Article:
Sandslash is the evolved form of Sandshrew, gaining enormous claws in the evolutionary process that allow it to cut through both enemies and the earth with ease. It also gains a back covered in sharp quills, which it can use to dig into opponents by rolling up into a ball, and while both the spines and claws may be break from the stress of overuse, Sandslash will begin to regrow them in less than a day. It’s a pretty simple but solid design, and it’s getting a neat revamp with Alolan Sandslash in Gen VII…although we do have to wonder how well the
Sandslash name can work for an Ice/Steel-Type Pokémon…
“Groudon is said to be the personification of the land itself. Legends tell of its many clashes against Kyogre, as each sought to gain the power of nature.” — Pokémon Omega Ruby
One of the powerful Legendary Pokémon of the third generation, Groudon wages an endless war against Kyogre of the seas by summoning droughts and forcing volcanoes to erupt, thereby evaporating water and expanding the reach of the land. Its design is definitely reminiscent of dinosaurs, and the power at its disposal is certainly nothing to take lightly. Just like
with Kyogre, the ORAS remakes reintroduced us to Groudon in a phenomenal way, with its new signature move Precipice Blades and its Reversion to Primal Groudon helping us to fall in love with this mighty Legendary all over again.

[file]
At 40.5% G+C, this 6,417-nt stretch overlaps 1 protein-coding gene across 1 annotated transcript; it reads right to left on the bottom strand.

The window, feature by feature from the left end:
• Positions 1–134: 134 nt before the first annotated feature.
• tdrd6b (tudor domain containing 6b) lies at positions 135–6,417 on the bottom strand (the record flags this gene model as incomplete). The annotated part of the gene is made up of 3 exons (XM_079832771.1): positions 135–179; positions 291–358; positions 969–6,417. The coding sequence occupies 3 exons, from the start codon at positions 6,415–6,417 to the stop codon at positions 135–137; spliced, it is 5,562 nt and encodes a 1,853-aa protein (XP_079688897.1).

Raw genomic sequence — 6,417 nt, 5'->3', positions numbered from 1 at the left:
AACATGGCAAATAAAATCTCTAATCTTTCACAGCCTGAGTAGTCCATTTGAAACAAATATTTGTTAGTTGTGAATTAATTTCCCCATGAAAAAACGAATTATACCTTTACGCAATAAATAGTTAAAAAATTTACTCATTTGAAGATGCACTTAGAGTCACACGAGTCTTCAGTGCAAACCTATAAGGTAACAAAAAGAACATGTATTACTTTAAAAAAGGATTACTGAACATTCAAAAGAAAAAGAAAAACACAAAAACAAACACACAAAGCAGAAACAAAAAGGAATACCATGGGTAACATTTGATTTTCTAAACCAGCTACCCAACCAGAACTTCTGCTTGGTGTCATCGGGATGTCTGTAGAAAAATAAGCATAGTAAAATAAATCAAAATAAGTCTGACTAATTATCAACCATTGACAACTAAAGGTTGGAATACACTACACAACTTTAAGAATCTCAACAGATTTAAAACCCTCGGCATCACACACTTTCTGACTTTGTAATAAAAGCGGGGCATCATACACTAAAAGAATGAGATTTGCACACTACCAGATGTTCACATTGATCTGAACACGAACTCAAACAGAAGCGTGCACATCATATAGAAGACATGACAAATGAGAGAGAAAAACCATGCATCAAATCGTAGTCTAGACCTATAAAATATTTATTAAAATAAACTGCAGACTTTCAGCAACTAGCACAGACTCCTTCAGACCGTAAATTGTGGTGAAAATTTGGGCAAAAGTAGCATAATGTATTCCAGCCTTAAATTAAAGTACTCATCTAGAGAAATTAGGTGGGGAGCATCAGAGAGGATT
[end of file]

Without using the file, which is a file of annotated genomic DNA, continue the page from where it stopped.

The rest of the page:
“These Diglett triplets dig over 60 miles below sea level. No one knows what it’s like underground.”
— Pokémon Crystal Version
Diglett and Dugtrio first entered the Pokémon universe in the first generation, and now, twenty years later, we still haven’t a clue what they look like underground. You’d think somebody would have dug one up so we could see the whole thing at some point, but nope! It’s as much of a mystery as Game Freak’s reasoning for giving Alolan Dugtrio those weird new hairdos. These mysteries might play a big role in our fascination with this line, but the three headed evolution is also pretty neat in its own right, as it’s capable of digging up to sixty miles deep in a single hour—a trait which affords it powerful Ground-Type attacks like Earthquake and its once-signature move Fissure in the process.
“If Donphan were to tackle with its hard body, even a house could be destroyed. Using its massive strength, the Pokémon helps clear rock and mud slides that block mountain trails.”
— Pokémon Sapphire Version
Referred to in the Pokédex as the Armor Pokémon, Donphan is the evolved form of Phanpy and resembles an elephant with tire treads running down the length of its back. That armor is aptly designed, though, as Donphan can easily roll up to take a tire-like form and drive directly through opponents with the force necessary to demolish a house. This lends itself perfectly towards giving Donphan the dreaded Rollout move, and its tusks have also often served it well in a fight. Donphan’s design simply looks like a powerful form, like one that you would fear coming across, and its various body parts functioning together so perfectly makes it a creature we can’t help but adore.